Many people in consumer marketing are wondering! In these weekly commentaries the G&A Institute team offers media and experts’ shared perspectives on various issues and matters related to corporate sustainability, responsibility; and, sustainable, responsible and impact investing.
In recent months the content frequently has focused on trends in the consumer market -- are consumers reacting to brand-facing companies positioning themselves as sustainability leaders? Is this a successful strategy? Worth the effort? Are consumers now favoring sustainable or green (or pick your term of definition) for their products & services at retail? Wondering?
Our news, feature and research results -- such as in the fashion and footwear industries, the auto industry, food & beverages, and certain other categories with brand leaders often introducing sustainable products alongside their usual cash cows. We have some items for you this week along these lines.
Writing in the Harvard Business Review, Tensie Whelan, professor at New York University Stern School of Business, and leader of the NYU Stern Center for Sustainable Business, and Randi Kronthal-Sacco, director of Corporate Outreach for the Center (and formerly with Johnson & Johnson) describe the results of their recent in-depth research project.
This research centered on trying to answer the question -- do U.S. consumers actually purchase sustainably marketed products? (Spoiler alert: yes – you must read the HBR article to find out more.)
Whelan and Kronthal-Sacco used volumes of data sets from bar scan codes at retail for food, drug, dollar, and mass merchandisers, looking at 36 categories and 71,000+ SKUs, accounting for 40% of consumer products goods (CPG) sales over a 5-year period.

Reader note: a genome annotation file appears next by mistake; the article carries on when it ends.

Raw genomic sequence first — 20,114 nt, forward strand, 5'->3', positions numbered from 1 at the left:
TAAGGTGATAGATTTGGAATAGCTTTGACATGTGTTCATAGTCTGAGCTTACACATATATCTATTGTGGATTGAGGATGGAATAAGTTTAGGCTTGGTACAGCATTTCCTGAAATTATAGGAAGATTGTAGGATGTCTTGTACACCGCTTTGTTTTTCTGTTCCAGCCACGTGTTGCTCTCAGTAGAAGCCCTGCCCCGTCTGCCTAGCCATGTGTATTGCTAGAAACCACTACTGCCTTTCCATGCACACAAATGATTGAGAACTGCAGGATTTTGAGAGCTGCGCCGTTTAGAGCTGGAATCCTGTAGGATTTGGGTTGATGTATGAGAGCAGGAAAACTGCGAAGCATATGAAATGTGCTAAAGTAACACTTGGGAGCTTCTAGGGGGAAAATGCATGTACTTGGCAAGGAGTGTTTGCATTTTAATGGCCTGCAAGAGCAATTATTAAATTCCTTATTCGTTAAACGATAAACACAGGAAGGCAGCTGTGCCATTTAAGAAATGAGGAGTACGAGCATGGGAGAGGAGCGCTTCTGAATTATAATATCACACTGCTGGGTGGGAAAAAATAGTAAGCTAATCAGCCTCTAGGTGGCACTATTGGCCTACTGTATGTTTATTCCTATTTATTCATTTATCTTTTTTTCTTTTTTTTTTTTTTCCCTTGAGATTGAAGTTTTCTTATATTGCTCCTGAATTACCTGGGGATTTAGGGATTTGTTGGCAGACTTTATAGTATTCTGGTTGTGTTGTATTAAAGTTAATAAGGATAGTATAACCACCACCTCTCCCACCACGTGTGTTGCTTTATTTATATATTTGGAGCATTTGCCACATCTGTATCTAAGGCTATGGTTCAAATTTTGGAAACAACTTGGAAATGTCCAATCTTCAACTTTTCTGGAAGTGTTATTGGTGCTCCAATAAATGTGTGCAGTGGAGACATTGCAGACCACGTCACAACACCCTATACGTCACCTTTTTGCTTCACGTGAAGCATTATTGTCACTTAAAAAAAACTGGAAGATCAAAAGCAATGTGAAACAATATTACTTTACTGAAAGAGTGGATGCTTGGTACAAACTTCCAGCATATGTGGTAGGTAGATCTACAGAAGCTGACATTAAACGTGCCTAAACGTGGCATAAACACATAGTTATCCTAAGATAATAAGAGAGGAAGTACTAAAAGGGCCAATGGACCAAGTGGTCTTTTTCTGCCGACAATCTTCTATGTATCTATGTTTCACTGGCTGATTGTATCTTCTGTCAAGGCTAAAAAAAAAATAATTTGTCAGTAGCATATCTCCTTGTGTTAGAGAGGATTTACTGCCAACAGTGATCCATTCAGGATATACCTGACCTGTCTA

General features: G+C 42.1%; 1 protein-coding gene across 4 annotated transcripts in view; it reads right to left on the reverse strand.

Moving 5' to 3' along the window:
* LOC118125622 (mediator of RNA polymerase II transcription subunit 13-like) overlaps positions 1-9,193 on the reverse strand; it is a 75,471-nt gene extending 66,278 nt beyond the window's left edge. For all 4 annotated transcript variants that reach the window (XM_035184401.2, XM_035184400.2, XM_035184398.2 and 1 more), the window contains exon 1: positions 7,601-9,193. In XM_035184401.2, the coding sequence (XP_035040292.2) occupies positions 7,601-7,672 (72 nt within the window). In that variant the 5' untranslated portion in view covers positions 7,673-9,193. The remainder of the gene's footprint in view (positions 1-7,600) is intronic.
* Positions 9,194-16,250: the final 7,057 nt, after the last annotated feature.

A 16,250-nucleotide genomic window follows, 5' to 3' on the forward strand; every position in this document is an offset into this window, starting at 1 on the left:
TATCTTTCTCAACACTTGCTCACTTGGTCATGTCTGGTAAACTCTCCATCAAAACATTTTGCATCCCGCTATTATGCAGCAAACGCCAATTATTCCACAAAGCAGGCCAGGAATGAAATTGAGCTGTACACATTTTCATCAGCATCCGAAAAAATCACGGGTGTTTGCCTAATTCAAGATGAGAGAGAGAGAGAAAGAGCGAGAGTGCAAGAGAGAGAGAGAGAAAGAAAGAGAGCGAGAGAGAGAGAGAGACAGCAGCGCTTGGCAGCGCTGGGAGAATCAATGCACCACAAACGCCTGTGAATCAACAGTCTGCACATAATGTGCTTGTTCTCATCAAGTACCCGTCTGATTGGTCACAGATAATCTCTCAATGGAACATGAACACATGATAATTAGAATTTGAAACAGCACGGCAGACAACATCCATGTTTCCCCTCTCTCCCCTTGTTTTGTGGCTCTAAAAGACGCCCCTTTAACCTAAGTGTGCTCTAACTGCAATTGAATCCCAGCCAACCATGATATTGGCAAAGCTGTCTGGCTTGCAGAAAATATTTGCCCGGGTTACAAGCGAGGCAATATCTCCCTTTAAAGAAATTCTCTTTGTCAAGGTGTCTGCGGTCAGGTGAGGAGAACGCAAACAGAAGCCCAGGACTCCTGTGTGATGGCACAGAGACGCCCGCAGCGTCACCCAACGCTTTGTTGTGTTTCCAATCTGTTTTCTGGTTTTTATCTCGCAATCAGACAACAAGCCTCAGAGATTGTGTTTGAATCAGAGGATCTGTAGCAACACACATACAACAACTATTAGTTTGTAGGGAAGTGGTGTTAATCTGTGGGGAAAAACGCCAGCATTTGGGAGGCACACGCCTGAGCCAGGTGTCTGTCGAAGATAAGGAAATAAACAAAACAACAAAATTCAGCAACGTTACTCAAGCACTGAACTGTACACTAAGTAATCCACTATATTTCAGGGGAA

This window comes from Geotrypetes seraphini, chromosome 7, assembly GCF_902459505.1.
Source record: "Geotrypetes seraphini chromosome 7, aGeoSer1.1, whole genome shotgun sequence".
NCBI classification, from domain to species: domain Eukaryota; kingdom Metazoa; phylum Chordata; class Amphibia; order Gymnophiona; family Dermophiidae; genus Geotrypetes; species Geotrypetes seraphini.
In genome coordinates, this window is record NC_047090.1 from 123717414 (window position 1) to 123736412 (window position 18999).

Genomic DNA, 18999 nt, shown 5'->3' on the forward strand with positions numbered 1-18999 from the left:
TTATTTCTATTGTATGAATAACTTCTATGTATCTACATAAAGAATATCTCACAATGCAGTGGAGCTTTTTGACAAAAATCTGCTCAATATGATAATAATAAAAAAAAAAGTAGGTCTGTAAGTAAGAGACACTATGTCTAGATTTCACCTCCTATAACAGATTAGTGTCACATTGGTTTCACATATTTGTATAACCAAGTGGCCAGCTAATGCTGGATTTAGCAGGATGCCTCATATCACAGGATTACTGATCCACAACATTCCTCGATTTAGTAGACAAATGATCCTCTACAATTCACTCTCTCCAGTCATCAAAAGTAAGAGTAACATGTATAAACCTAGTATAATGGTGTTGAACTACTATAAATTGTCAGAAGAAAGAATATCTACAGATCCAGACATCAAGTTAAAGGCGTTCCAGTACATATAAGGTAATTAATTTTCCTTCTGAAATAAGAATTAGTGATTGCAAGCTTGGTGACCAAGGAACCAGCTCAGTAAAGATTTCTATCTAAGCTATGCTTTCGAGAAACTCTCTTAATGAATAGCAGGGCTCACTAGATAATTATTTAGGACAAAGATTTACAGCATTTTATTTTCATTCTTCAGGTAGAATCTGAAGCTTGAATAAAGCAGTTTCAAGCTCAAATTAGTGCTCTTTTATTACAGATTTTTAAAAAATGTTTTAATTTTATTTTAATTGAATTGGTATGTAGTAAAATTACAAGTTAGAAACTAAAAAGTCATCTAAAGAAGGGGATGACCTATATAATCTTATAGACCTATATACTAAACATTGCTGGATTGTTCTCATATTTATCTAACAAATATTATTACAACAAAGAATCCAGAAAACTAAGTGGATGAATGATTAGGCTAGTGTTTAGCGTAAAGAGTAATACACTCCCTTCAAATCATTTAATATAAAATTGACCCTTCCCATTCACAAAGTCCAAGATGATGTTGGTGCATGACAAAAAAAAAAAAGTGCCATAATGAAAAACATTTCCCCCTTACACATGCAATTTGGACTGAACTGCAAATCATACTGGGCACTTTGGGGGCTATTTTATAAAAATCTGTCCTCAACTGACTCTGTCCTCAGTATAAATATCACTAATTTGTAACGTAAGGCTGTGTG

So, what did they find to be the largest share of sustainability-marketed products? Almost $1-in-$5 purchases at retail are for toilet tissue, facial tissue (think: forest products); milk, yogurt (the yield of countless dairy farmers); coffee (lots of attention on the global coffee-growing belt circling the Earth, and worker conditions therein); salty snacks (really?); and bottled juices (you notice that Coke and Pepsi and other beverage marketers are advertising their shift away from sugary drinks). At the bottom of market share: laundry care, floor cleaners and chocolate candy (accounting for a 5% share).
Say Tensie and Randi: pay attention, marketers and those all along the retail value chain, from grower field and factory floor to shelf space. Consumers are voting with their dollars, for sustainable and against un-sustainable brands. Winners in the corporate sector include PepsiCo and Unilever; laggards include Kraft Heinz. (Unilever: think labels like Seventh Generation, Sundial Brands and Pukka Herbs.)
And we are seeing in the many stories we bring you each week about consumers and sustainability, the future for sustainable CPG at retail is increasing – look at the apparel industry. The agora is alive and well with many more sustainably branded products on the shelves. That’s the good news for sustainability professionals.
The NYU researchers used data from IRi (the research house for CGP, retail and health and beauty – information at: https://www.iriworldwide.com/en-US/Insights)
Congratulations to our colleagues Tensie Whelan and Randi Kronthal-Sacco at NYU Stern Center for Sustainable Business for sharing their insights and perspectives.
This is just the introduction of G&A's Sustainability Highlights newsletter this week. Click here to view full issue.
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